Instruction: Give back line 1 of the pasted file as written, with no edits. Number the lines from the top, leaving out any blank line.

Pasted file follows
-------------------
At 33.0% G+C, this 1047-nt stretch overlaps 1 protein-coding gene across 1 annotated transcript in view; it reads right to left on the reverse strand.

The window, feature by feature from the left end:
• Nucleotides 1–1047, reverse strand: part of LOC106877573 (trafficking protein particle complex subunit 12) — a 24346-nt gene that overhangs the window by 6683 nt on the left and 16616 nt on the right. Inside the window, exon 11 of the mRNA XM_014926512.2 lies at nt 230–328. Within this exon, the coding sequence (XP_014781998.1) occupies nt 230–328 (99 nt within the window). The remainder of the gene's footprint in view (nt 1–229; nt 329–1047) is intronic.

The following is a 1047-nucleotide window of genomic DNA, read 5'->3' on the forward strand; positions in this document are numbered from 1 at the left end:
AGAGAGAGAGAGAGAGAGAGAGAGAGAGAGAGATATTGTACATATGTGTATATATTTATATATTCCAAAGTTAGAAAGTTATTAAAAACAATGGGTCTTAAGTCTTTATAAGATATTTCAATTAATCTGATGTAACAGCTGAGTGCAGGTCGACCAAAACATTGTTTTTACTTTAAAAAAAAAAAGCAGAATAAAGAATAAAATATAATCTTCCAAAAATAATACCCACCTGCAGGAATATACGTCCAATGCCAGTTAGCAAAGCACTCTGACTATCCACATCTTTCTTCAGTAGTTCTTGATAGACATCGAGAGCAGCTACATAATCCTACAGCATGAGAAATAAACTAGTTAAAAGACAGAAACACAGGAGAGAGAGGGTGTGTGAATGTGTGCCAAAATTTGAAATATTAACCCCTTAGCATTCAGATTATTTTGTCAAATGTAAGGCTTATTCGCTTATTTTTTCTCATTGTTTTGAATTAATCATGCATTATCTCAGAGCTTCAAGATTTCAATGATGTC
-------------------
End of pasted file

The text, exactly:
At 33.0% G+C, this 1047-nt stretch overlaps 1 protein-coding gene across 1 annotated transcript in view; it reads right to left on the reverse strand.